OPINION: Management as a profession is more appallingly prone to fads and fan-crushes than a group of just-turned-13-year-olds.
Business process re-engineering swept through the business landscape in the early 1990s decimating middle management.
Big hairy audacious goals (BHAGs) were audaciously irrelevant to sustained business performance; management by objectives (MBO) was hot then not; core-competencies were in then out; matrix management so confusing for everyone that thankfully it went away.
Speak to any senior executive and they will tell you they face unprecedented disruption or increased competition or both, and hence must reach for the newest tools. However, the weight of evidence shows that large firms have got bigger, less efficient and that competition in many industries is less now than it was at the turn of the millennium.
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I rather suspect that many corporate managers a) rarely think deeply and seriously about their organisation’s purpose, its inner workings, people, markets and resources, and b) instead copy the actions of Google (or Netflix, Apple or some other outlier success) they read about in the Harvard Business Review.
Nowhere is management style more victorious over substance than in the use of values.
Recently I’ve been dealing with my local council and it’s fair to say that their reputation is bad. Not bad in the sense of Fawlty Towers incompetence, which might be endearing. Rather, bad in the sense of tin-eared, labyrinthine, aloof, self-serving and arrogant.
Dealing with their planning department left my neighbour in tears and I’m sad to say their current media presence mostly consists of defending murky deals and development consents that leave neighbourhoods aghast. Yet they have jaunty values like “show you care” and “have courage”.
Guiding beliefs vs daily acts
It strikes me that the leaders of this organisation completely fail to grasp that a firm’s true culture is revealed in the gap that exists between their guiding beliefs and the daily acts of the firm’s people.
Pinning some values to the wall in the belief they will affect the day-to-day decisions, actions and behaviour of the people in the organisation is simply management hubris. Or as an employee of my council said to me when I mentioned their values: “Hashtag ‘fake news’”.
In human society cultures aren’t invented overnight – they are built of the accumulated wisdom from untold thousands of decisions, wrong choices and learning that helped that group to survive and thrive. Values emerge from those cultures as shared beliefs about what is the right or proper thing to do. Thus they shape behaviour by pointing us towards the “right” action when expediency tempts us in another direction.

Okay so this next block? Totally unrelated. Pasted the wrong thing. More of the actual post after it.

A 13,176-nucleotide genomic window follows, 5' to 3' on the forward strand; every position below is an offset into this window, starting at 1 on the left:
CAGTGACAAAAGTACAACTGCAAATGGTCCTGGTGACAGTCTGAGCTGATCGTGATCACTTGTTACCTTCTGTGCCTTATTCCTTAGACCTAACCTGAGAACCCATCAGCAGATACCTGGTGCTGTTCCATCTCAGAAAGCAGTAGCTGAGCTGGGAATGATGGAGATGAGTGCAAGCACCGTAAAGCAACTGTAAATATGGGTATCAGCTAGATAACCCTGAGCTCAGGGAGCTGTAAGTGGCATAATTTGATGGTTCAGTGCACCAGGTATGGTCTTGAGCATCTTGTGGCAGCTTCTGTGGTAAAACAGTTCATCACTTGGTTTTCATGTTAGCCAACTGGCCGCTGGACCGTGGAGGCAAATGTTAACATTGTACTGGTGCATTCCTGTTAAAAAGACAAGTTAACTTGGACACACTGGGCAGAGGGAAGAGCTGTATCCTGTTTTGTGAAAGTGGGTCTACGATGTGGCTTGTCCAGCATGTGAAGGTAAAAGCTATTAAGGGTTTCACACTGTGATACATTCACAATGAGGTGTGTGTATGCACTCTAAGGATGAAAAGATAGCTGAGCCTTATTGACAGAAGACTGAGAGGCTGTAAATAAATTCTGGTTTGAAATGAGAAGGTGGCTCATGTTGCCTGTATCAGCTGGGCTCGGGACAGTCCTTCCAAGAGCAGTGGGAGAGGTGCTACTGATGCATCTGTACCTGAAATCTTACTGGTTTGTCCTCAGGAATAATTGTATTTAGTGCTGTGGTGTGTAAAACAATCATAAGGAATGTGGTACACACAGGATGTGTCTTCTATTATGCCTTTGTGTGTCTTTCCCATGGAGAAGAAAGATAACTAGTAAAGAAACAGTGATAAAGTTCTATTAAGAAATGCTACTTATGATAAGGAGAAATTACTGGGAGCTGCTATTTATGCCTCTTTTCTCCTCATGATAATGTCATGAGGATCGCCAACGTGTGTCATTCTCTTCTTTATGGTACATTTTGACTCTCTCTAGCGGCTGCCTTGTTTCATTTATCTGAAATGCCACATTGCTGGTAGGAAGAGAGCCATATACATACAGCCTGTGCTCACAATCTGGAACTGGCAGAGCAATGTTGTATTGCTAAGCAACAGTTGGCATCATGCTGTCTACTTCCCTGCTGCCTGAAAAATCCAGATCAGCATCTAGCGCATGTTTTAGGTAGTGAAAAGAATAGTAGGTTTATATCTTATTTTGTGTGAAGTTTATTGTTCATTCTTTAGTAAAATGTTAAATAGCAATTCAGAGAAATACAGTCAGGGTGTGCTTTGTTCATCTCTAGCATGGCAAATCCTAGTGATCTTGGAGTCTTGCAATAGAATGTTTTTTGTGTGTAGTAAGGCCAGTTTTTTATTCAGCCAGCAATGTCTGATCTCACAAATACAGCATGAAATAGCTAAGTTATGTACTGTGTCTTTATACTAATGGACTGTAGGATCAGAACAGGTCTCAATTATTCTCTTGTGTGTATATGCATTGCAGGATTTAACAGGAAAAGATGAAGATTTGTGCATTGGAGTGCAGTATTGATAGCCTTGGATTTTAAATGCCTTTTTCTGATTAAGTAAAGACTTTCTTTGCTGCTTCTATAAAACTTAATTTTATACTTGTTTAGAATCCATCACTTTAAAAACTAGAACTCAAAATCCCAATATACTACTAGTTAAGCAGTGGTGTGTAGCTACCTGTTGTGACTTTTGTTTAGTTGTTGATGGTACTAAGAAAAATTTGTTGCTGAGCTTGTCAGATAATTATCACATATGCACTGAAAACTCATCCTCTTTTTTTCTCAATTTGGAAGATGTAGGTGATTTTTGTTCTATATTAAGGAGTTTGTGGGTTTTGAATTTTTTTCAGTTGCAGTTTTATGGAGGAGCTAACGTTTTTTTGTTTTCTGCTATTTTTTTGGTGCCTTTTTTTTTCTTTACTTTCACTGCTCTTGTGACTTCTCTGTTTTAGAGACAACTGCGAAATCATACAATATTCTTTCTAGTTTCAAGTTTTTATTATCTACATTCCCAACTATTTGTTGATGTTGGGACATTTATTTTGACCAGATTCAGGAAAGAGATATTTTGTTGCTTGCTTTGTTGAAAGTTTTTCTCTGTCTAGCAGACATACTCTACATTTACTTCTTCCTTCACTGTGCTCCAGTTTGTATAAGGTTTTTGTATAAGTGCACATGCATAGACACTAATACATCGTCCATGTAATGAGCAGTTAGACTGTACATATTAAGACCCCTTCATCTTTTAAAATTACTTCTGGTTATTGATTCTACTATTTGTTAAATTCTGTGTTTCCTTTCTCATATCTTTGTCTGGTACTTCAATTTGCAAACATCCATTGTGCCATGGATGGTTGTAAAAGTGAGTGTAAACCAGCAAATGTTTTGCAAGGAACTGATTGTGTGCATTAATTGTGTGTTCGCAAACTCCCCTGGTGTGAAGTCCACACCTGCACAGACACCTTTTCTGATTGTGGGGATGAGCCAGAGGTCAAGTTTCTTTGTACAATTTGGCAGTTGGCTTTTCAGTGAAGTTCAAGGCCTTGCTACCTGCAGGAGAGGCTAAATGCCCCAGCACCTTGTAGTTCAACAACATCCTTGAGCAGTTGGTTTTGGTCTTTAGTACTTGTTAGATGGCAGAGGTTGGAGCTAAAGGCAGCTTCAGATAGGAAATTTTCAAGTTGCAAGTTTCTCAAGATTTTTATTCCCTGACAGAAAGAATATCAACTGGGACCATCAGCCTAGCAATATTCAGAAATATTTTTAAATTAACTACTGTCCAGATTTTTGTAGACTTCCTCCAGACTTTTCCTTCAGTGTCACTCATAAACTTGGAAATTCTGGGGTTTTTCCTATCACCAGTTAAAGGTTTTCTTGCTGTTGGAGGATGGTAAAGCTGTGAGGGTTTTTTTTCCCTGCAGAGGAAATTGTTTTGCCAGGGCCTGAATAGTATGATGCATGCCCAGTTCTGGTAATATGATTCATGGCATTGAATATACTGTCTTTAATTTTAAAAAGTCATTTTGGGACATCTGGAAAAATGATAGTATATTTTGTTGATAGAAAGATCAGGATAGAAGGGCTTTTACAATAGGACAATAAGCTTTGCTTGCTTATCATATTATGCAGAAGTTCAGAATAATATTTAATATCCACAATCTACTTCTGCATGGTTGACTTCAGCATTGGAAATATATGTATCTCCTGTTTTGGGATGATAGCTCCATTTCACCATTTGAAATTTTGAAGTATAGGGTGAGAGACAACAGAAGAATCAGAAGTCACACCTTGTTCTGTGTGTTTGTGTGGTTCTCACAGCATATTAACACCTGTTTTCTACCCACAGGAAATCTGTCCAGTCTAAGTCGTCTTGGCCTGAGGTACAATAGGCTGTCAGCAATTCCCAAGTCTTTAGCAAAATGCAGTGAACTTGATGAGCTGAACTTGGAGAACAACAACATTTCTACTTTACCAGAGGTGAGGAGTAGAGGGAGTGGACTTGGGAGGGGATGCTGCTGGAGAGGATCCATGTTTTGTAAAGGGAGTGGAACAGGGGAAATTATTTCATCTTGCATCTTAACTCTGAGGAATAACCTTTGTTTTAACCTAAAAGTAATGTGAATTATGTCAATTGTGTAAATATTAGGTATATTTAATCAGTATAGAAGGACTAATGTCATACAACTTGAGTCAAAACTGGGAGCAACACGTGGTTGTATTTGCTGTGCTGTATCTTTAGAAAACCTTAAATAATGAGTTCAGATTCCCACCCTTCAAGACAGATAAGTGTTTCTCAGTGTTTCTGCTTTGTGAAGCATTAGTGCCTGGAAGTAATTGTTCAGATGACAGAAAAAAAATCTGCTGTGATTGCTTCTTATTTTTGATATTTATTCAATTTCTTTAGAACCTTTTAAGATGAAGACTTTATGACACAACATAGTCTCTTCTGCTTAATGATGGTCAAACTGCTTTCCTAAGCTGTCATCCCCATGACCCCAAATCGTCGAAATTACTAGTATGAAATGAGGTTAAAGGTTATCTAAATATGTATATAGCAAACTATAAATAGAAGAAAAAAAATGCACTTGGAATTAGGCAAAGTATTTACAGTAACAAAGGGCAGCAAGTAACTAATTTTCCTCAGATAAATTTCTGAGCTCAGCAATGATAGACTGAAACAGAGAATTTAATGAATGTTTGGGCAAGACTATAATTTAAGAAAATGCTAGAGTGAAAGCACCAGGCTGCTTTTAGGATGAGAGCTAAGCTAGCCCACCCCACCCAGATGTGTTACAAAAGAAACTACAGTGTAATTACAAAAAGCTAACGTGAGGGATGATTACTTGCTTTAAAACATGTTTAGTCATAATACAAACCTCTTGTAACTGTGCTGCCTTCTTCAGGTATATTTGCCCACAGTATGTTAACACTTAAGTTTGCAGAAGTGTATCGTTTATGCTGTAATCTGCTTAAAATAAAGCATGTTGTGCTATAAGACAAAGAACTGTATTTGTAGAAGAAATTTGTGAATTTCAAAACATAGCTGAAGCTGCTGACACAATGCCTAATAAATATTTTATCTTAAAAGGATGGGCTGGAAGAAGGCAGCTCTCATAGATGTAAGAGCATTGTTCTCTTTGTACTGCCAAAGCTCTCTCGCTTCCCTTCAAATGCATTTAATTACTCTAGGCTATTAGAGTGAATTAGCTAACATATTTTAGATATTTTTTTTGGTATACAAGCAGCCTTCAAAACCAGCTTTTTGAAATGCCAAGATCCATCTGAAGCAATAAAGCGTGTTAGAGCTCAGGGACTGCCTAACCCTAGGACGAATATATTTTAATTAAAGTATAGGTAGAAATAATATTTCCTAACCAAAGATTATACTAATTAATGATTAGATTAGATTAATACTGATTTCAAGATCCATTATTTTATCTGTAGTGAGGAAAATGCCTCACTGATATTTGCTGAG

At their best, firms who understand their own values have a tikanga that acts as the scaffolding of an organisation’s processes, systems, relationships, reasoning and decision-making and actions. You will always have a culture, but is it an asset?
And since human cultures aren’t invented overnight, values should not be seen by new leaders as a means to stamp their mark on an organisation, or signal “things are going to change around here”. Saying “show you care” is not the same as doing the mahi to ensure the firm demonstrates it.
One example where values have real meaning – read that as cultural impact – and where they have set the basis for long-term success is at Mainfreight – an incredibly successful New Zealand firm.
Almost from the get go in the 1980s Bruce Plested talked about founding a 100-year firm. Mainfreight’s three pillars of culture, family and philosophy have been around for nearly four decades and still guide the daily acts of the company. By instilling a long-term view (“focus on margin, not revenue”), a healthy scepticism of corporate hierarchy and a deep sense of the value of each hardworking person, Mainfreight looks on track to grow well beyond 100 years.
Reading the fine print in the three pillars might seem cheesy to modern managers, but so presumably do the 10 commandments, and they were fairly successful in guiding the behaviour of a fair number of humans.
Another, more controversial example is seen at the Reserve Bank. Faced with daunting criticism from the agencies it regulated (“irrelevant”, “stuffy” and “slow”) the Reserve Bank sought to educate its people on their own storied history in order to reorient them to its fundamental role in building a resilient and productive financial system for New Zealand. And the organisation seems of late to have come alive – to the chagrin of banks and other institutions who, it turns out, preferred the bank when it was irrelevant.
Time will tell, but the behaviours expressed by the reinvigorated bank suggest its values are becoming more clear.
So unpin the anodyne values from the wall and spend time learning what it’s like to be a customer of your firm, or to work in it. Maybe K-pop BTS fan boys have a chance of creating a new management fad: “I’m so sick of this fake love, fake love, fake love, I‘m so sorry but it’s fake love, fake love, fake love.”
Dave Winsborough is a writer and adviser. He is the founder of NZ’s largest organisational psychology firm Winsborough Ltd and New York based assessment company Deeper Signals. All opinions in this article are the author’s own.